BACKGROUND: Pulmonary coagulopathy may contribute to an adverse outcome in lung injury. We assessed the effects of local anticoagulant therapy on bronchoalveolar and systemic haemostasis in a rat model of endotoxemia-induced lung injury.
METHODS: Male Sprague-Dawley rats were intravenously challenged with lipopolysaccharide (LPS) and treated with nebulized normal saline (placebo), recombinant human-activated protein C (APC), plasma-derived antithrombin (AT), heparin, or danaparoid.
RESULTS: Intravenous administration of LPS resulted in lung injury associated with elevated bronchoalveolar levels of thrombin-antithrombin complex (TATc), 6.9 +/- 0.8 ng/mL (placebo) versus 0.5 +/- 0.2 ng/mL (healthy control) (p < 0.01), and elevated bronchoalveolar levels of fibrin degradation products (FDP), 555 +/- 74 ng/mL versus 27 +/- 12 ng/mL (p < 0.01). Nebulized APC, AT, and danaparoid all significantly limited the rise of bronchoalveolar levels of TATc, 2.4 +/- 0.7 ng/mL), 1.5 +/- 0.2, 3.8 +/- 0.7, and 3.2 +/- 0.9 ng/mL, respectively (all p < 0.01 vs. placebo), and fibrin degradation products, 243 +/- 77, 113 +/- 20, 317 +/- 74, and 300 +/- 42 ng/mL (all p < 0.01 vs. placebo). Heparin and danaparoid also significantly affected systemic coagulopathy. However, pulmonary inflammatory responses [neutrophil influx into the lungs, bronchoalveolar levels of myeloperoxidase, and bronchoalveolar levels of tumor necrosis factor (TNF), interleukin (IL)-6 and CINC-3], and histopathology of lungs were not affected by nebulization of anticoagulants.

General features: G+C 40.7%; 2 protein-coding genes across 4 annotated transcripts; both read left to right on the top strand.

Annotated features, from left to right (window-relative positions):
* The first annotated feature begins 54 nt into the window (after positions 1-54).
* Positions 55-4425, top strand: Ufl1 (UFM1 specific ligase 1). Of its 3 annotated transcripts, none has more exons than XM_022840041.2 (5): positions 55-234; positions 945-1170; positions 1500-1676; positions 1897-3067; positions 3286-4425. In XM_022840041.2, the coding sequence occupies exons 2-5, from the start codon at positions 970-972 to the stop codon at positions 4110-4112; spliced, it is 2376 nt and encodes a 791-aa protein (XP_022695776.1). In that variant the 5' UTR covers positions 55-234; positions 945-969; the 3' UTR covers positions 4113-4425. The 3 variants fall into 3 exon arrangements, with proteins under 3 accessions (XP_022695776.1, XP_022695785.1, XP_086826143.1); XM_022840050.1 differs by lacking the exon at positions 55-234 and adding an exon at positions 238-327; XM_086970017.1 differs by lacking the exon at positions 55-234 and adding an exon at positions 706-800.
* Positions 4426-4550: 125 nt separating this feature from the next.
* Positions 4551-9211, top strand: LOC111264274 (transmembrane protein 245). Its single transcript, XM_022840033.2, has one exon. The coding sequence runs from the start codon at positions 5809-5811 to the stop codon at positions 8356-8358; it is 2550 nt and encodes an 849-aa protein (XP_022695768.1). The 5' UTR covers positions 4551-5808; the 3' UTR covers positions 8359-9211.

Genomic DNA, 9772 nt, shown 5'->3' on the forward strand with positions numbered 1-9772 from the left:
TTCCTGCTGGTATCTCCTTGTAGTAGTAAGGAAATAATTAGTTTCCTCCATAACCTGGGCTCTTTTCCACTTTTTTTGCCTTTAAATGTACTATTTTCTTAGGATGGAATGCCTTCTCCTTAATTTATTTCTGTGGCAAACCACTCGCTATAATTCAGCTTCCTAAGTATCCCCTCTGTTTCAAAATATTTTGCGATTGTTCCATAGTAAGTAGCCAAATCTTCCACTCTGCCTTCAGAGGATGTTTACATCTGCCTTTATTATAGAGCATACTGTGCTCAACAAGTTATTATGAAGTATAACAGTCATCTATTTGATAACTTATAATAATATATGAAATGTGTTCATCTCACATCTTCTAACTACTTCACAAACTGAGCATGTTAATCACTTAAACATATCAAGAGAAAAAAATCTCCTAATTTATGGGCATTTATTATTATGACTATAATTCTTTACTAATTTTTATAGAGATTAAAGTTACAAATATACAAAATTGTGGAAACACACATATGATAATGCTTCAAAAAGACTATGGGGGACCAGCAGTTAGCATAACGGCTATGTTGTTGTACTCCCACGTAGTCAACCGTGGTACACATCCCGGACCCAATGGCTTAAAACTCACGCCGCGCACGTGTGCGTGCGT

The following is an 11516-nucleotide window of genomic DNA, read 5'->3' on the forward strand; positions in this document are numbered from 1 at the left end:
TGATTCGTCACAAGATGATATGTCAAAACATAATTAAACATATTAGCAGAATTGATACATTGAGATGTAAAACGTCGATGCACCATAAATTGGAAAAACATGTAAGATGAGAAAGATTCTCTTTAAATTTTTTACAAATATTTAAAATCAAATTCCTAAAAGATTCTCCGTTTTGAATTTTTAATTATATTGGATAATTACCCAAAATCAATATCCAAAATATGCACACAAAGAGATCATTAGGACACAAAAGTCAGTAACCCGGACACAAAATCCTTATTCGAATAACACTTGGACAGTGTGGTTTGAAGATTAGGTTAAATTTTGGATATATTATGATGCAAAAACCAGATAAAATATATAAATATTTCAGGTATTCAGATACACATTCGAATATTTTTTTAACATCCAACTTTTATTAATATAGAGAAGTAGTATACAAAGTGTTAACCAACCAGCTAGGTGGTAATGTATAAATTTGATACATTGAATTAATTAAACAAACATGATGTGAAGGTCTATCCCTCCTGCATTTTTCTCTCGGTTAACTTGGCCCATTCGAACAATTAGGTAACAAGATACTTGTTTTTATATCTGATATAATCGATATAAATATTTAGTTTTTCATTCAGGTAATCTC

CONCLUSIONS: In conclusion, local treatment with APC, AT, heparin, or danaparoid attenuate pulmonary coagulopathy, but not inflammation, in rats with endotoxemia-induced lung injury.
|Number of pages||7|
|Journal||Journal of aerosol medicine and pulmonary drug delivery|
|Publication status||Published - Apr-2010|
- Administration, Inhalation
- Blood Coagulation Disorders
- Bronchoalveolar Lavage Fluid
- Disease Models, Animal
- Lung Injury
- Nebulizers and Vaporizers
- Rats, Sprague-Dawley